Friday, August 24, 2007

AT&T asks judge for injunction, right to use logos

BRISTOL, Tenn. - As expected, AT&T has asked U.S. District Court Judge Marvin Shoob to issue another injunction to allow its logos on the No. 31 Richard Childress Racing car.

The motion was filed in the Atlanta court Friday afternoon. A hearing isn't expected until the week of Sept. 10 at the earliest.

Shoob granted AT&T's injunction request May 18 on breach-of-contract grounds, but the U.S. 11th Circuit Court of Appeals overturned the decision Aug. 13.

Now AT&T is asking for another injunction on the basis of other legal arguments, focusing on the theory that a company has been the victim of an injustice by the promises of another company.

At issue is a June 2003 meeting between NASCAR and Cingular officials concerning Nextel becoming the primary sponsor of the Cup Series in 2004.

AT&T and Cingular were involved in a merger in December 2006, and NASCAR will not allow AT&T's logo on the Jeff Burton car.

"NASCAR promised that [AT&T] could continue to sponsor the #31 Car; NASCAR should have - and, indeed, did - expect [AT&T] to rely on that promise by continuing to invest in NASCAR racing; [AT&T] in fact relied on that promise by continuing to pour millions into the sport," AT&T states in its brief for the injunction.

AT&T says that Cingular/AT&T have spent more than $150 million in the sport since becoming a team sponsor in 2001. It alleges that it wouldn't have done so if it was not persuaded that it could remain a sponsor.

The company argues that it relied on the 2003 meeting because it wanted to know how it would be limited in its ability to leverage its sponsorship with Nextel as the series sponsor.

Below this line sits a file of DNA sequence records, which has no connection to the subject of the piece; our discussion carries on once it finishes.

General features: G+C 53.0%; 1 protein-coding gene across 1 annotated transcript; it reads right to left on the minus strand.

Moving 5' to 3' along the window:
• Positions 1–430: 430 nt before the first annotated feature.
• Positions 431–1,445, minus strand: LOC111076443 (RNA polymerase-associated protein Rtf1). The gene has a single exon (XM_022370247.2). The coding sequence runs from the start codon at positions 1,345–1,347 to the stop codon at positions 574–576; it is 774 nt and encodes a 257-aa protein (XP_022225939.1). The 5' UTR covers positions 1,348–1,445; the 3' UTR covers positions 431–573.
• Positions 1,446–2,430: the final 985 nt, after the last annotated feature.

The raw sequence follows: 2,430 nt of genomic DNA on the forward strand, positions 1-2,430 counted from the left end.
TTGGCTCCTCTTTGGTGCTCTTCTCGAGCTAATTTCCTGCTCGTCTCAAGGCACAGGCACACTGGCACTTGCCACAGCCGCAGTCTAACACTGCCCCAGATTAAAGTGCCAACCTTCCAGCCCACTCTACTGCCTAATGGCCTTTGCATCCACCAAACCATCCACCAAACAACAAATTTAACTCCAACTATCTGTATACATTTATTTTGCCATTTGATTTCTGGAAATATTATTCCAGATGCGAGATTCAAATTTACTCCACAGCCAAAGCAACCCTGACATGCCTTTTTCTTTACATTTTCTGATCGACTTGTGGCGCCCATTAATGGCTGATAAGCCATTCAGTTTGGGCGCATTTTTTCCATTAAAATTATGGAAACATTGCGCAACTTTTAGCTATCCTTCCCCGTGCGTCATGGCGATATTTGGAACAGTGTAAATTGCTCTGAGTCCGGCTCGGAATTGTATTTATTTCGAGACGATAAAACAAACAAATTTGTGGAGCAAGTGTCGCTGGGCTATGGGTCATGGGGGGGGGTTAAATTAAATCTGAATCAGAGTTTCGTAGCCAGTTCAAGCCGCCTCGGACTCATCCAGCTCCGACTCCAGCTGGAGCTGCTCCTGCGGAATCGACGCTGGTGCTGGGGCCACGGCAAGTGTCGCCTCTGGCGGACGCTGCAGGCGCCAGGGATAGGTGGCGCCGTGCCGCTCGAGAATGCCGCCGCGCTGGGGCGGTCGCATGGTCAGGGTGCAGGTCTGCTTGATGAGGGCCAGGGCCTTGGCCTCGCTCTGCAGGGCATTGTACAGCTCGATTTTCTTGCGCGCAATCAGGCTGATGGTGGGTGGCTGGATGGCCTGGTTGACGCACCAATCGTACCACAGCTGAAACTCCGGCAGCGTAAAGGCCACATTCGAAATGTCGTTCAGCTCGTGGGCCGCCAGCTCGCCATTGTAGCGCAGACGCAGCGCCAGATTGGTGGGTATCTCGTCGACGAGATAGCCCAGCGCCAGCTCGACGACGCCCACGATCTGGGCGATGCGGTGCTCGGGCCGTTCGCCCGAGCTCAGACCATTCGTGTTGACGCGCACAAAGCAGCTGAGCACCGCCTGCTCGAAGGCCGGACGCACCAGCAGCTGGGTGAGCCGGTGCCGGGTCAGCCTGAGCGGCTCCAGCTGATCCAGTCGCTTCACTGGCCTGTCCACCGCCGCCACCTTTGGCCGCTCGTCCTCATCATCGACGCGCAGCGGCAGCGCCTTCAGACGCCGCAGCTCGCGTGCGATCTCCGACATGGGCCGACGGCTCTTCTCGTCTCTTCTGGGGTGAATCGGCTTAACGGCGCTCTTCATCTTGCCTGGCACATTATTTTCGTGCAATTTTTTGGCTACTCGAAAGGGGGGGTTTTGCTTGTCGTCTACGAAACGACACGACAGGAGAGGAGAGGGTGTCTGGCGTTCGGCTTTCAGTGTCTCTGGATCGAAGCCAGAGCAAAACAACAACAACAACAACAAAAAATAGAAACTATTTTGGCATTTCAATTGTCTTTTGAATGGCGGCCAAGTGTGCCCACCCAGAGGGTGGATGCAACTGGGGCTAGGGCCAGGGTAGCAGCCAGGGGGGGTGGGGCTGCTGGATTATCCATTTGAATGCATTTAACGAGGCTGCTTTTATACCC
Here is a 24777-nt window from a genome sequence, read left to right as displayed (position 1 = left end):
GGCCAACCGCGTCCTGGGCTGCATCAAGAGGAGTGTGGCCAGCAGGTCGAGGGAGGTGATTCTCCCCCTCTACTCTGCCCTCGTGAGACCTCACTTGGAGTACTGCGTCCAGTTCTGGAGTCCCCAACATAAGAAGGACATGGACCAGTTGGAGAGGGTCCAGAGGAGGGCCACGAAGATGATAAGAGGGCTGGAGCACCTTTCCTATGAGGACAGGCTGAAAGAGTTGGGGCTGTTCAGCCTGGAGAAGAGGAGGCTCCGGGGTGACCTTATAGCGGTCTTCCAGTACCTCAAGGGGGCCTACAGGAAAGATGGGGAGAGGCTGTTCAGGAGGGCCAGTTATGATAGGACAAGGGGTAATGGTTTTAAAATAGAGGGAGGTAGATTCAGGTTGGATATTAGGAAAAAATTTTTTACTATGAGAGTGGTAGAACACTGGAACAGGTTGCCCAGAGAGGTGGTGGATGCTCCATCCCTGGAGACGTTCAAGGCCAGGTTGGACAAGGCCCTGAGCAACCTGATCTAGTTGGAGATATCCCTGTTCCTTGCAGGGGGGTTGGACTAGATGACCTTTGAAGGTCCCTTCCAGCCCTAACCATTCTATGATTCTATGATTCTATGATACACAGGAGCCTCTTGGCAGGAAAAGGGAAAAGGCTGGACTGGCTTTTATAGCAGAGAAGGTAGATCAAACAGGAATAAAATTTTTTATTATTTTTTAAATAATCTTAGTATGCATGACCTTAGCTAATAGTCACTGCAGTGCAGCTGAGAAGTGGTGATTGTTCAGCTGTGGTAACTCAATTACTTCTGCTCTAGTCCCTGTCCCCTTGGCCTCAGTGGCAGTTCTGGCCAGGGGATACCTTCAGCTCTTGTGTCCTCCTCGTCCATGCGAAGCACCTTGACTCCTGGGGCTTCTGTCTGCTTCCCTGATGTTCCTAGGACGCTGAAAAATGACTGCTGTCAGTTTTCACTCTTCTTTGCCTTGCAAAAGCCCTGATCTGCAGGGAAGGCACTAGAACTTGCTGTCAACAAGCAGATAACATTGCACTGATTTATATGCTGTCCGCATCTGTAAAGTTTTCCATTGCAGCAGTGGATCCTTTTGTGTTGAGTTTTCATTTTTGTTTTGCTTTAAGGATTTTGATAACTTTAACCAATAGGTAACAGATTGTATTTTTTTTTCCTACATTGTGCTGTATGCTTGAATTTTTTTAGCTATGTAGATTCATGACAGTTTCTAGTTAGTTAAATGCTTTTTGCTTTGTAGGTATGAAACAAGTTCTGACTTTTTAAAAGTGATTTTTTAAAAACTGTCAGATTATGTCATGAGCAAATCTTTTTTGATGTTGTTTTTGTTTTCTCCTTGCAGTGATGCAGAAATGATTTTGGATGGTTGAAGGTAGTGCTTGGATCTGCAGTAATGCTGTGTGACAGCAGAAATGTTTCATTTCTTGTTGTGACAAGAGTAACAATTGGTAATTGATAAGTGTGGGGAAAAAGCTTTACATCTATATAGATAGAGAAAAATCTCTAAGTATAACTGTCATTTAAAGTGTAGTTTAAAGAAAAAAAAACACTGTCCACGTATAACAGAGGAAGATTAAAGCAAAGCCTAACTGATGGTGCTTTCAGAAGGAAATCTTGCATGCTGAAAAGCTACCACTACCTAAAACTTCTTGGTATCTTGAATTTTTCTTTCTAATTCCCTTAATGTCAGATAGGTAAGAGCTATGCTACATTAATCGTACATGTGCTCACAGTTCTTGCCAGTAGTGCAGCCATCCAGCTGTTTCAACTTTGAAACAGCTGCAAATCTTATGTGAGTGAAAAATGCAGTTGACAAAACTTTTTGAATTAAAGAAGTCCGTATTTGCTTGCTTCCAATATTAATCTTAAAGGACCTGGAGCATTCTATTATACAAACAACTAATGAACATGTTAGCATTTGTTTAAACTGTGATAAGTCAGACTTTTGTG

"In its June 2003 meeting with Plaintiff%22">Plaintiff (AT&T), NASCAR provided precisely such reassurance by telling Plaintiff it should 'TRUST US' and committing to Plaintiff that, notwithstanding NASCAR's discretion over the sport, [and] Plaintiff's sponsorship relationship with RCR would not be compromised by the exclusivity NASCAR otherwise granted to Nextel," AT&T states. "Having made that commitment, NASCAR cannot now rely on the existence of such discretion to force Plaintiff from the sport by foreclosing it from featuring its current name on the #31 car."

NASCAR officials have testified that Cingular knew it couldn't change names. The sanctioning body had not allowed Cingular parent SBC to be on a car in 2003 and has denied other paint schemes featuring other logos that are not connected to Cingular.

AT&T also argues that Cingular was not acquired by a third party but it is just changing the name after the merger of BellSouth and AT&T. BellSouth had owned 40 percent of Cingular. AT&T had merged in 2005 with SBC, which owned 60 percent of Cingular (which, by the way, had bought AT&T Wireless in 2004).

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